New GEOBIA Review Publication

In October, 2019 Dr Hay co-authored an important GEOBIA review paper in the ISPRS International Journal of Geo -Information (IJGI) titled GEOBIA Achievements and Spatial Opportunities in the Era of Big Earth Observation Data”.

The objective of this paper is to review the role of spatial concepts in the understanding of image objects as the primary analytical units in semantic EO (Earth Observation) image analysis, and to identify opportunities where GEOBIA may support multi-source remote sensing analysis in the era of big EO data analytics. It also (re-) emphasizes the spatial paradigm as a key requisite for an image understanding system able to deal with and exploit the massive data streams we are currently facing.

Salar Ghaffarian successfully defends MSc Thesis Proposal

On Sept 11, 2019, Salar Ghaffarian successfully defended his thesis proposal. Salar’s proposal was titled “Automatic Mapping of Residential Rooftops using High-Resolution Thermal Imagery”. In order to meet the needs of our commercial partner (MyHEAT) this research proposes two main goals: (1) optimize a leading-edge Convolutional Neural Network (CNN) method for automatic and accurate rooftop delineation from MyHEAT’s existing H-Res TIR imagery and (2) define the optimal spatial resolution for CNN based rooftop delineation. By satisfying these goals, we expect to: (i) reduce MyHEAT’s ancillary data acquisition/processing costs as their (optimal resolution) TIR imagery will be the only required data source for HEAT loss metrics, (ii) speed up their entire analytical pipe-line, as there will be no need to acquire, correct, or negotiate for auxiliary data, (iii) be able to apply the optimized model to existing and future archives of MyHEAT TIR imagery.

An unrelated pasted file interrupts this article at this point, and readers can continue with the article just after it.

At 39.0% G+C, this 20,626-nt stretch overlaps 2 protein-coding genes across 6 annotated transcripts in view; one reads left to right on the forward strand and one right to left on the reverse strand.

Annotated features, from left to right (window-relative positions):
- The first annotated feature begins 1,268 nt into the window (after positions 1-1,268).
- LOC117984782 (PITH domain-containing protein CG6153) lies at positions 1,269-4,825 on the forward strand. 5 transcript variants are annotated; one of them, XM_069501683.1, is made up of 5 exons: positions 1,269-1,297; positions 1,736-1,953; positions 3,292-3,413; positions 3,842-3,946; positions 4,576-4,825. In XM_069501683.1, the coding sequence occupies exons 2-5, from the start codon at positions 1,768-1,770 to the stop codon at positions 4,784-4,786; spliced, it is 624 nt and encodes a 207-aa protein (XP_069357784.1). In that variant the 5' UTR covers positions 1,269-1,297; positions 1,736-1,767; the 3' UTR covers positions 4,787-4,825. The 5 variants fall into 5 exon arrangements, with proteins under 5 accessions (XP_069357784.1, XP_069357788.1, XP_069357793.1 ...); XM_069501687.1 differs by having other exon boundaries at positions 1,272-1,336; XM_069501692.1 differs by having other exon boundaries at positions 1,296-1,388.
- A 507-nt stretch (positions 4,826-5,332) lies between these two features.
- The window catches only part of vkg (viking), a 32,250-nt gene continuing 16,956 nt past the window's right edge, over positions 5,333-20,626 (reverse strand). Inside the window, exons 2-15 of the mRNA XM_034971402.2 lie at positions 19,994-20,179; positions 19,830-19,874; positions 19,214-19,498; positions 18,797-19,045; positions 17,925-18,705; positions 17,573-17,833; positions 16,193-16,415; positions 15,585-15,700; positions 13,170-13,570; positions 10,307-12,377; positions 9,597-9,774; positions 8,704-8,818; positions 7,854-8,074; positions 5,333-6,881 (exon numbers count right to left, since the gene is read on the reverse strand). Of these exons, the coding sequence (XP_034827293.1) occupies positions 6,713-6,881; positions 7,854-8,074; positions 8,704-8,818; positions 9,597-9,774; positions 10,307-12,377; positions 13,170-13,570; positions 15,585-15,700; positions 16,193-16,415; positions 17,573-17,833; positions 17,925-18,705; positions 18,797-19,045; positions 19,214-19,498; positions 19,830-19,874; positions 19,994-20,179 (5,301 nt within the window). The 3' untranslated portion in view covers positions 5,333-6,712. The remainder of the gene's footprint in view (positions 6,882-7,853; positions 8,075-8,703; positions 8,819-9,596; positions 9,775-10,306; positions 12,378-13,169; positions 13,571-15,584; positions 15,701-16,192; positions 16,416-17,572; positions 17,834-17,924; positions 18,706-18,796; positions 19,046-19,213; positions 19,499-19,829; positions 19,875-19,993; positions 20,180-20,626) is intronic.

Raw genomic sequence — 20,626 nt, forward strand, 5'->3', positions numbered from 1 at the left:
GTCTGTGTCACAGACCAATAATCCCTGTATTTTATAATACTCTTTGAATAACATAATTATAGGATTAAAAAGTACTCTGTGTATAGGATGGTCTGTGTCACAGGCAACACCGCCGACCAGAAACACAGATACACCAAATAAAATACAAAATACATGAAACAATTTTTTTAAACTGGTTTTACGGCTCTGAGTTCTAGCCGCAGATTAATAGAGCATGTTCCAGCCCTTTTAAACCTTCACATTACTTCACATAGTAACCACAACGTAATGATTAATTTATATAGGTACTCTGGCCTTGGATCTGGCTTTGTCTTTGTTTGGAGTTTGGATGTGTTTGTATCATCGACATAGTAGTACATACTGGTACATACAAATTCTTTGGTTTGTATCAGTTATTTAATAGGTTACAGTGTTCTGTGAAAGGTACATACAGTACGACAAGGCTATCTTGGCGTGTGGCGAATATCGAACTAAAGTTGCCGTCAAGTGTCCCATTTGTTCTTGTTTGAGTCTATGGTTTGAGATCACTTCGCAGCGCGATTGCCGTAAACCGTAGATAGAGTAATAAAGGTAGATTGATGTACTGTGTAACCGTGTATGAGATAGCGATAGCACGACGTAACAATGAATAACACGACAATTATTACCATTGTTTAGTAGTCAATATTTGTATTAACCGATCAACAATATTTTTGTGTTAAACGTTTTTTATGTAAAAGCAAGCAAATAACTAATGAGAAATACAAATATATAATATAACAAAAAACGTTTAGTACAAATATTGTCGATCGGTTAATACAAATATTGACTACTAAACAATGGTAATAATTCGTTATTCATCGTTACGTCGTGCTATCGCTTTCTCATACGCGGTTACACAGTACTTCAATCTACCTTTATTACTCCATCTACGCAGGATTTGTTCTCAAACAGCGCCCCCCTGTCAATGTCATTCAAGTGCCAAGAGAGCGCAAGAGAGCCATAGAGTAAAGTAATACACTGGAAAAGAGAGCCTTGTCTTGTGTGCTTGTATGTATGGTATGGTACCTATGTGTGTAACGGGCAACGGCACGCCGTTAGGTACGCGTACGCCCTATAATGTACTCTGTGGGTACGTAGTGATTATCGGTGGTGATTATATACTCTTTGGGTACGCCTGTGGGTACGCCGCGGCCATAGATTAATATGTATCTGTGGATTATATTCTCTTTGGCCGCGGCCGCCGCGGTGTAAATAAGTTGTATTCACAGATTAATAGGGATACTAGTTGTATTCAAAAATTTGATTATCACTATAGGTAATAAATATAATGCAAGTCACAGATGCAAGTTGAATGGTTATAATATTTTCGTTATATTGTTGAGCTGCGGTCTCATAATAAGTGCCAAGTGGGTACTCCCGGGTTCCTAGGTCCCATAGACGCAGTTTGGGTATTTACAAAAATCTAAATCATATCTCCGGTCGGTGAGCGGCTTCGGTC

All committee members noted how well written the proposal was. Well done Salar.

Dr Hay receives a 5yr NSERC grant

In April 2019, Dr Hay was awarded a 5 year NSERC Discovery Grant (2019-2023) for his newly proposed research program titled “The Remote Sensing of Urban Energy Efficiency”. His long-term goal is to evaluate whether high-resolution airborne thermal infrared (TIR) imagery acquired by the Canadian made TABI-1800 (Thermal Airborne Broadband Imager) can be used to quantify, map and monitor urban energy efficiency over time, at the resolution of individual houses, and the scale of a large Canadian city with over 1 million residents. 

This has never been done before with remote sensing imagery.